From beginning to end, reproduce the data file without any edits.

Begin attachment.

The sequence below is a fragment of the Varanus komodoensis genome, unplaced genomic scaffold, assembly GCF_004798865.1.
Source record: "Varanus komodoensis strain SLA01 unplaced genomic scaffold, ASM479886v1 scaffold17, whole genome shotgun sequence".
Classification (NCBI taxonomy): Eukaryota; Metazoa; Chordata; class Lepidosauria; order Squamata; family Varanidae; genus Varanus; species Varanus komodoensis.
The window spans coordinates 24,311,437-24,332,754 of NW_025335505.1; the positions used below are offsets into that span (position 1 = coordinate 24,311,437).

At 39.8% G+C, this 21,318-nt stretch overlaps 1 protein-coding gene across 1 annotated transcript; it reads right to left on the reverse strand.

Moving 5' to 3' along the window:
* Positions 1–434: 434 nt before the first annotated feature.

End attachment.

The sequence below is a fragment of the Varanus komodoensis genome, unplaced genomic scaffold, assembly GCF_004798865.1.
Source record: "Varanus komodoensis strain SLA01 unplaced genomic scaffold, ASM479886v1 scaffold17, whole genome shotgun sequence".
Classification (NCBI taxonomy): Eukaryota; Metazoa; Chordata; class Lepidosauria; order Squamata; family Varanidae; genus Varanus; species Varanus komodoensis.
The window spans coordinates 24,311,437-24,332,754 of NW_025335505.1; the positions used below are offsets into that span (position 1 = coordinate 24,311,437).

At 39.8% G+C, this 21,318-nt stretch overlaps 1 protein-coding gene across 1 annotated transcript; it reads right to left on the reverse strand.

Moving 5' to 3' along the window:
* Positions 1–434: 434 nt before the first annotated feature.